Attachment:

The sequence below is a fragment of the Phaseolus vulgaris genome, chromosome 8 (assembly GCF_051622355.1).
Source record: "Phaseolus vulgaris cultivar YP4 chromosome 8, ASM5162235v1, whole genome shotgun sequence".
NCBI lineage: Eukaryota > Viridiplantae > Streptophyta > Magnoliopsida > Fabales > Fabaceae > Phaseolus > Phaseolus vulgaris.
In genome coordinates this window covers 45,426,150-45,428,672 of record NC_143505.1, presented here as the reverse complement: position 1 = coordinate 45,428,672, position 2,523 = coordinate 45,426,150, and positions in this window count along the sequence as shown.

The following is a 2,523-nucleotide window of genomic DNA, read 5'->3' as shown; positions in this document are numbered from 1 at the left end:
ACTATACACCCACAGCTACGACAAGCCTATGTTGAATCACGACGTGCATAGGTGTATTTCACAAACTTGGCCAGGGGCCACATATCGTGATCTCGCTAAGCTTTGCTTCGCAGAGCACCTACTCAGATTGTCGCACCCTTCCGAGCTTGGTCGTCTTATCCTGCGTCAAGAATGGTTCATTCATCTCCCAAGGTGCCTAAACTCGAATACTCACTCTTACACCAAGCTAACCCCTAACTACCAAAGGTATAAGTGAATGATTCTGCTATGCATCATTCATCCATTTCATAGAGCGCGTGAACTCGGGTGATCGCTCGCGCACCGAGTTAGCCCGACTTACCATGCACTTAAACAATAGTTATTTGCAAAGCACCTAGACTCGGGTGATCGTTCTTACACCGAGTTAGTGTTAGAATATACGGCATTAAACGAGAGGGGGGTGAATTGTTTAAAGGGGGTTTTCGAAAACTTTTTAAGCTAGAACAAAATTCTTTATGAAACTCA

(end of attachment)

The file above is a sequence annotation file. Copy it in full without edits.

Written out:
The sequence below is a fragment of the Phaseolus vulgaris genome, chromosome 8 (assembly GCF_051622355.1).
Source record: "Phaseolus vulgaris cultivar YP4 chromosome 8, ASM5162235v1, whole genome shotgun sequence".
NCBI lineage: Eukaryota > Viridiplantae > Streptophyta > Magnoliopsida > Fabales > Fabaceae > Phaseolus > Phaseolus vulgaris.
In genome coordinates this window covers 45,426,150-45,428,672 of record NC_143505.1, presented here as the reverse complement: position 1 = coordinate 45,428,672, position 2,523 = coordinate 45,426,150, and positions in this window count along the sequence as shown.

The following is a 2,523-nucleotide window of genomic DNA, read 5'->3' as shown; positions in this document are numbered from 1 at the left end:
ACTATACACCCACAGCTACGACAAGCCTATGTTGAATCACGACGTGCATAGGTGTATTTCACAAACTTGGCCAGGGGCCACATATCGTGATCTCGCTAAGCTTTGCTTCGCAGAGCACCTACTCAGATTGTCGCACCCTTCCGAGCTTGGTCGTCTTATCCTGCGTCAAGAATGGTTCATTCATCTCCCAAGGTGCCTAAACTCGAATACTCACTCTTACACCAAGCTAACCCCTAACTACCAAAGGTATAAGTGAATGATTCTGCTATGCATCATTCATCCATTTCATAGAGCGCGTGAACTCGGGTGATCGCTCGCGCACCGAGTTAGCCCGACTTACCATGCACTTAAACAATAGTTATTTGCAAAGCACCTAGACTCGGGTGATCGTTCTTACACCGAGTTAGTGTTAGAATATACGGCATTAAACGAGAGGGGGGTGAATTGTTTAAAGGGGGTTTTCGAAAACTTTTTAAGCTAGAACAAAATTCTTTATGAAACTCA